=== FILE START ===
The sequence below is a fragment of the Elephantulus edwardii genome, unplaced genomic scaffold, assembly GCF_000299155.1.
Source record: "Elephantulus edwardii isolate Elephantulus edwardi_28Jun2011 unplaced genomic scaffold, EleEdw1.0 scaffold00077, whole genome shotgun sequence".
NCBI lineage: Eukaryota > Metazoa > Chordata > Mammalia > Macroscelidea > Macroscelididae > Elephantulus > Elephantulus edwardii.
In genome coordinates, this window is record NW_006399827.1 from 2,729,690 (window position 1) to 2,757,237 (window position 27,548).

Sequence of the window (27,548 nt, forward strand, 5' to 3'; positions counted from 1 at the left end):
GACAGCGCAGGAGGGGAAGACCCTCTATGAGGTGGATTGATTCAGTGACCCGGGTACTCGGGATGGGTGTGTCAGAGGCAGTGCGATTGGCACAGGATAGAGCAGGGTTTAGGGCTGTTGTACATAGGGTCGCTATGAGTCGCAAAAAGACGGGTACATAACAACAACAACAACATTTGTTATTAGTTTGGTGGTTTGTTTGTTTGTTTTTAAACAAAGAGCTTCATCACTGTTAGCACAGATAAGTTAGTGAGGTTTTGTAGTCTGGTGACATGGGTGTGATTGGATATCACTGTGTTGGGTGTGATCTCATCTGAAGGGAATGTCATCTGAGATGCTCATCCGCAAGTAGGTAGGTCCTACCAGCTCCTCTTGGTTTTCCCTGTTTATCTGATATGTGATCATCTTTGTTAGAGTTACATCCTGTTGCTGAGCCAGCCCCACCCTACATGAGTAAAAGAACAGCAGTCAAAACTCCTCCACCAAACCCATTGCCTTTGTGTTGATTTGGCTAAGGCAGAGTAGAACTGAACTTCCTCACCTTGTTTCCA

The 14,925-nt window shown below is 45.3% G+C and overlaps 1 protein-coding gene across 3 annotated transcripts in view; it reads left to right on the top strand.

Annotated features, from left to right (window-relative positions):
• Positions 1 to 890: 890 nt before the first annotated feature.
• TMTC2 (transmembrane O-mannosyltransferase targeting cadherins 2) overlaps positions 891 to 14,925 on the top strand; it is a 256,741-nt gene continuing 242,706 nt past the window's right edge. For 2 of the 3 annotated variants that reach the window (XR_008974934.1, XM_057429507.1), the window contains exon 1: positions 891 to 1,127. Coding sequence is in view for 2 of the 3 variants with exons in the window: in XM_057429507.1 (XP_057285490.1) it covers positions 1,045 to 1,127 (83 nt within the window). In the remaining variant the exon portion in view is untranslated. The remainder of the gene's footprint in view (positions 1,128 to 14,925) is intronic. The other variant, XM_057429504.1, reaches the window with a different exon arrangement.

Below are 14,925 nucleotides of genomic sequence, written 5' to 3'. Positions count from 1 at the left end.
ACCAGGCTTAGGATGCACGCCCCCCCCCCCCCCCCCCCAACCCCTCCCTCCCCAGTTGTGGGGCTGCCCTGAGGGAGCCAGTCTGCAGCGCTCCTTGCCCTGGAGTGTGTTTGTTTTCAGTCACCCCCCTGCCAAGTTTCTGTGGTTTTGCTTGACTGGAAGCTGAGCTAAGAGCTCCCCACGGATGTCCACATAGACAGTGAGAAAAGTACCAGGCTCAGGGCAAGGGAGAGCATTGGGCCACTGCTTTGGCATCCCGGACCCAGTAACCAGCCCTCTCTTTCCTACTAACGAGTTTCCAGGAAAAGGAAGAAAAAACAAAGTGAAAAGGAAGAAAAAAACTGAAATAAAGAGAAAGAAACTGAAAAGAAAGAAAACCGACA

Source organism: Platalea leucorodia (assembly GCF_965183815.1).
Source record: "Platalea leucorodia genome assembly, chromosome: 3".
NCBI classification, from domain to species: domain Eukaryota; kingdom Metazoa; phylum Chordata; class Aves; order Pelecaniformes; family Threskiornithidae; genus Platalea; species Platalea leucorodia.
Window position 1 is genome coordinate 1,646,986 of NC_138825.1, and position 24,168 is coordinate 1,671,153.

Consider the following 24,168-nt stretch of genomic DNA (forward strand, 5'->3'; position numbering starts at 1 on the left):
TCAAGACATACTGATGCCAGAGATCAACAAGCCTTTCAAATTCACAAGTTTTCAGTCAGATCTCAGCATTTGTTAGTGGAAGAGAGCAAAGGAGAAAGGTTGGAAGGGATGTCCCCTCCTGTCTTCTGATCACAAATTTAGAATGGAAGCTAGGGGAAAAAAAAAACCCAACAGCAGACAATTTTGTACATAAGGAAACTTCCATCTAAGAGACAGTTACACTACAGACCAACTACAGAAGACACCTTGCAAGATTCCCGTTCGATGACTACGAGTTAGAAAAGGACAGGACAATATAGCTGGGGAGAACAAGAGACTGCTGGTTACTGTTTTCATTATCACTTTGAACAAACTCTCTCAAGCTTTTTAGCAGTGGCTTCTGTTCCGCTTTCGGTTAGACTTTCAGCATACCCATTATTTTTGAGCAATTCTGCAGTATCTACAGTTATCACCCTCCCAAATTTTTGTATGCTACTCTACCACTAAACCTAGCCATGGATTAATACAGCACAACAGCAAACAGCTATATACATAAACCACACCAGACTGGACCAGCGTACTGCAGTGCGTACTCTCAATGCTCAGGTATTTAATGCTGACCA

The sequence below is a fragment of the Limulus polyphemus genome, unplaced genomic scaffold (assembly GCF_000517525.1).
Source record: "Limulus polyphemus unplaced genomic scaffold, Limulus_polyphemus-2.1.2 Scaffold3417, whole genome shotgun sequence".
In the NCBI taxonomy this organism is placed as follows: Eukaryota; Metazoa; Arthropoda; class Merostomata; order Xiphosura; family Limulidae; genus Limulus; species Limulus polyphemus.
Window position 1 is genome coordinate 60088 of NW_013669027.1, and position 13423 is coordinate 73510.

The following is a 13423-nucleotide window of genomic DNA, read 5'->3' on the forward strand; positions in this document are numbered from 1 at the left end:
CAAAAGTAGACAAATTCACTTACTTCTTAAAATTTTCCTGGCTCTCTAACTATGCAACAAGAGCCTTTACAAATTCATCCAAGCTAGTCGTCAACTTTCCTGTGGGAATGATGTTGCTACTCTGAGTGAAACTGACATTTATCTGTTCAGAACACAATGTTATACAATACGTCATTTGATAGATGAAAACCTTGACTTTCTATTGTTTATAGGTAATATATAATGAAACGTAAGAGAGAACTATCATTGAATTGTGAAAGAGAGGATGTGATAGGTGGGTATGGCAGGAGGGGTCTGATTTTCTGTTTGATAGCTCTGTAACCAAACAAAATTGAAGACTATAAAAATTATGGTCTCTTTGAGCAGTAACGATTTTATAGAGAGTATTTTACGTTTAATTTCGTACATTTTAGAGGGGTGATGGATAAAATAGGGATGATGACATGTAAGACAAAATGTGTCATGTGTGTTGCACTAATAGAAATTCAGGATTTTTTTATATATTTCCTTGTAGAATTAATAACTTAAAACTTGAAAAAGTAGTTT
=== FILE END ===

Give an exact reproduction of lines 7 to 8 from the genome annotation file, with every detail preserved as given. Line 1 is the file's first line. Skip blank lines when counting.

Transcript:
The 14,925-nt window shown below is 45.3% G+C and overlaps 1 protein-coding gene across 3 annotated transcripts in view; it reads left to right on the top strand.

Annotated features, from left to right (window-relative positions):